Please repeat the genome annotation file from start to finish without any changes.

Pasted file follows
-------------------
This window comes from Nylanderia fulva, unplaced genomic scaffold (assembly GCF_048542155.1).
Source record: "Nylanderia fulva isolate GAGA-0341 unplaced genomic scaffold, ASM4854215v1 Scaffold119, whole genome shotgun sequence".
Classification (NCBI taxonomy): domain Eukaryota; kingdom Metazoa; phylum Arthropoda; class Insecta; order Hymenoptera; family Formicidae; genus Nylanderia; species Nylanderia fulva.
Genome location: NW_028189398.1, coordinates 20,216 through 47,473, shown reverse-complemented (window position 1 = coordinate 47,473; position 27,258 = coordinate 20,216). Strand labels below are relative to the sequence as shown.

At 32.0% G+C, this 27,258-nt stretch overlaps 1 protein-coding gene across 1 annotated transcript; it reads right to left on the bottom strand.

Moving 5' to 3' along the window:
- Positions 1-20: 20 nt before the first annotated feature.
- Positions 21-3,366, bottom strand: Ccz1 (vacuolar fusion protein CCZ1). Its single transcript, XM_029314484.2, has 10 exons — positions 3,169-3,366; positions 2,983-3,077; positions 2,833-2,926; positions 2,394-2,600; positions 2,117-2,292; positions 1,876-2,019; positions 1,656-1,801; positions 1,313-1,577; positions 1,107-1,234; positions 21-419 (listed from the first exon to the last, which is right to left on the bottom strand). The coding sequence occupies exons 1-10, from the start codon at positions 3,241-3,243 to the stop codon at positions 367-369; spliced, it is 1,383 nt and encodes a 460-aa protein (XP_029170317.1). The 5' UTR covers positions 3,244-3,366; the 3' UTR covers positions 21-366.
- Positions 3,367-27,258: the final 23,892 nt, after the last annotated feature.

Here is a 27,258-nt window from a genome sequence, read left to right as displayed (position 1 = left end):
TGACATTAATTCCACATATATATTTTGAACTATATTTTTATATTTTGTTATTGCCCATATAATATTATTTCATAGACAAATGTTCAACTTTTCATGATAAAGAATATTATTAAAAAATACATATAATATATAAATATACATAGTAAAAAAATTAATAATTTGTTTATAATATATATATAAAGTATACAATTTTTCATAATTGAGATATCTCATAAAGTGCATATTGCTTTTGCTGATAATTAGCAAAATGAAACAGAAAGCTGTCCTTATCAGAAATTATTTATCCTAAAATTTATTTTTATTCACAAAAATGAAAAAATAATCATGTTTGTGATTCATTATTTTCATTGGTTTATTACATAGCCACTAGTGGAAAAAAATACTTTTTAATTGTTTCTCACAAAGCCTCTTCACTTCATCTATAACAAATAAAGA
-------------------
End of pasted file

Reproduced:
This window comes from Nylanderia fulva, unplaced genomic scaffold (assembly GCF_048542155.1).
Source record: "Nylanderia fulva isolate GAGA-0341 unplaced genomic scaffold, ASM4854215v1 Scaffold119, whole genome shotgun sequence".
Classification (NCBI taxonomy): domain Eukaryota; kingdom Metazoa; phylum Arthropoda; class Insecta; order Hymenoptera; family Formicidae; genus Nylanderia; species Nylanderia fulva.
Genome location: NW_028189398.1, coordinates 20,216 through 47,473, shown reverse-complemented (window position 1 = coordinate 47,473; position 27,258 = coordinate 20,216). Strand labels below are relative to the sequence as shown.

At 32.0% G+C, this 27,258-nt stretch overlaps 1 protein-coding gene across 1 annotated transcript; it reads right to left on the bottom strand.

Moving 5' to 3' along the window:
- Positions 1-20: 20 nt before the first annotated feature.
- Positions 21-3,366, bottom strand: Ccz1 (vacuolar fusion protein CCZ1). Its single transcript, XM_029314484.2, has 10 exons — positions 3,169-3,366; positions 2,983-3,077; positions 2,833-2,926; positions 2,394-2,600; positions 2,117-2,292; positions 1,876-2,019; positions 1,656-1,801; positions 1,313-1,577; positions 1,107-1,234; positions 21-419 (listed from the first exon to the last, which is right to left on the bottom strand). The coding sequence occupies exons 1-10, from the start codon at positions 3,241-3,243 to the stop codon at positions 367-369; spliced, it is 1,383 nt and encodes a 460-aa protein (XP_029170317.1). The 5' UTR covers positions 3,244-3,366; the 3' UTR covers positions 21-366.
- Positions 3,367-27,258: the final 23,892 nt, after the last annotated feature.

Here is a 27,258-nt window from a genome sequence, read left to right as displayed (position 1 = left end):
TGACATTAATTCCACATATATATTTTGAACTATATTTTTATATTTTGTTATTGCCCATATAATATTATTTCATAGACAAATGTTCAACTTTTCATGATAAAGAATATTATTAAAAAATACATATAATATATAAATATACATAGTAAAAAAATTAATAATTTGTTTATAATATATATATAAAGTATACAATTTTTCATAATTGAGATATCTCATAAAGTGCATATTGCTTTTGCTGATAATTAGCAAAATGAAACAGAAAGCTGTCCTTATCAGAAATTATTTATCCTAAAATTTATTTTTATTCACAAAAATGAAAAAATAATCATGTTTGTGATTCATTATTTTCATTGGTTTATTACATAGCCACTAGTGGAAAAAAATACTTTTTAATTGTTTCTCACAAAGCCTCTTCACTTCATCTATAACAAATAAAGA